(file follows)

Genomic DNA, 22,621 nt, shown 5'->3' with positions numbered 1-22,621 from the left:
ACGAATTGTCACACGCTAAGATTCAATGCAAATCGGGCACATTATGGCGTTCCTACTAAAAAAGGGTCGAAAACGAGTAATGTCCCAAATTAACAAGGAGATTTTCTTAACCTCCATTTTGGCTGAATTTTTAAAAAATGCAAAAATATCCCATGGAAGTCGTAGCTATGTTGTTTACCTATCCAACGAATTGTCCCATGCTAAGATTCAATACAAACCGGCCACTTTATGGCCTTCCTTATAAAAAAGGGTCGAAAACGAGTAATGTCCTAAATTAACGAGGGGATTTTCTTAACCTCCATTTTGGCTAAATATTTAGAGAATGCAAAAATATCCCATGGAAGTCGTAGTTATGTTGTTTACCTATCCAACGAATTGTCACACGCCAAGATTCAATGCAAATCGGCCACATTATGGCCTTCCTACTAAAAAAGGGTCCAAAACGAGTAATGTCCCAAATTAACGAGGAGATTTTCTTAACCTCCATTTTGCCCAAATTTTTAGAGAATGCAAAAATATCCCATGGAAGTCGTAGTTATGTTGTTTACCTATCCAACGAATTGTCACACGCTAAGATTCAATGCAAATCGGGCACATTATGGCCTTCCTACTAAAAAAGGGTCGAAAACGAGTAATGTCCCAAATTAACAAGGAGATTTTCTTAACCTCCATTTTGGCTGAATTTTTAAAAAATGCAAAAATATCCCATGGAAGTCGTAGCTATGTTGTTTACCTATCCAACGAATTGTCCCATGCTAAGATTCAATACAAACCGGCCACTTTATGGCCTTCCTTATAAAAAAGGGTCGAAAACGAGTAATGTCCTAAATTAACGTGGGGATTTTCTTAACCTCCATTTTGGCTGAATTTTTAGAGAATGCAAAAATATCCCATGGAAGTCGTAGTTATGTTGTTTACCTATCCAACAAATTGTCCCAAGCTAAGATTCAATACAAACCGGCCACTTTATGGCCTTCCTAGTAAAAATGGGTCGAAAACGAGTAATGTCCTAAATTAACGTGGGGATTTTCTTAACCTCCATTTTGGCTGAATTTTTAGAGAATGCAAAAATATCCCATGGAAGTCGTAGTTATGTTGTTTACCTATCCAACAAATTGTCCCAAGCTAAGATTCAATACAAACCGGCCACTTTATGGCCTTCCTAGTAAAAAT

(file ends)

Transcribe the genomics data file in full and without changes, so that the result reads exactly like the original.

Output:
Genomic DNA, 22,621 nt, shown 5'->3' with positions numbered 1-22,621 from the left:
ACGAATTGTCACACGCTAAGATTCAATGCAAATCGGGCACATTATGGCGTTCCTACTAAAAAAGGGTCGAAAACGAGTAATGTCCCAAATTAACAAGGAGATTTTCTTAACCTCCATTTTGGCTGAATTTTTAAAAAATGCAAAAATATCCCATGGAAGTCGTAGCTATGTTGTTTACCTATCCAACGAATTGTCCCATGCTAAGATTCAATACAAACCGGCCACTTTATGGCCTTCCTTATAAAAAAGGGTCGAAAACGAGTAATGTCCTAAATTAACGAGGGGATTTTCTTAACCTCCATTTTGGCTAAATATTTAGAGAATGCAAAAATATCCCATGGAAGTCGTAGTTATGTTGTTTACCTATCCAACGAATTGTCACACGCCAAGATTCAATGCAAATCGGCCACATTATGGCCTTCCTACTAAAAAAGGGTCCAAAACGAGTAATGTCCCAAATTAACGAGGAGATTTTCTTAACCTCCATTTTGCCCAAATTTTTAGAGAATGCAAAAATATCCCATGGAAGTCGTAGTTATGTTGTTTACCTATCCAACGAATTGTCACACGCTAAGATTCAATGCAAATCGGGCACATTATGGCCTTCCTACTAAAAAAGGGTCGAAAACGAGTAATGTCCCAAATTAACAAGGAGATTTTCTTAACCTCCATTTTGGCTGAATTTTTAAAAAATGCAAAAATATCCCATGGAAGTCGTAGCTATGTTGTTTACCTATCCAACGAATTGTCCCATGCTAAGATTCAATACAAACCGGCCACTTTATGGCCTTCCTTATAAAAAAGGGTCGAAAACGAGTAATGTCCTAAATTAACGTGGGGATTTTCTTAACCTCCATTTTGGCTGAATTTTTAGAGAATGCAAAAATATCCCATGGAAGTCGTAGTTATGTTGTTTACCTATCCAACAAATTGTCCCAAGCTAAGATTCAATACAAACCGGCCACTTTATGGCCTTCCTAGTAAAAATGGGTCGAAAACGAGTAATGTCCTAAATTAACGTGGGGATTTTCTTAACCTCCATTTTGGCTGAATTTTTAGAGAATGCAAAAATATCCCATGGAAGTCGTAGTTATGTTGTTTACCTATCCAACAAATTGTCCCAAGCTAAGATTCAATACAAACCGGCCACTTTATGGCCTTCCTAGTAAAAAT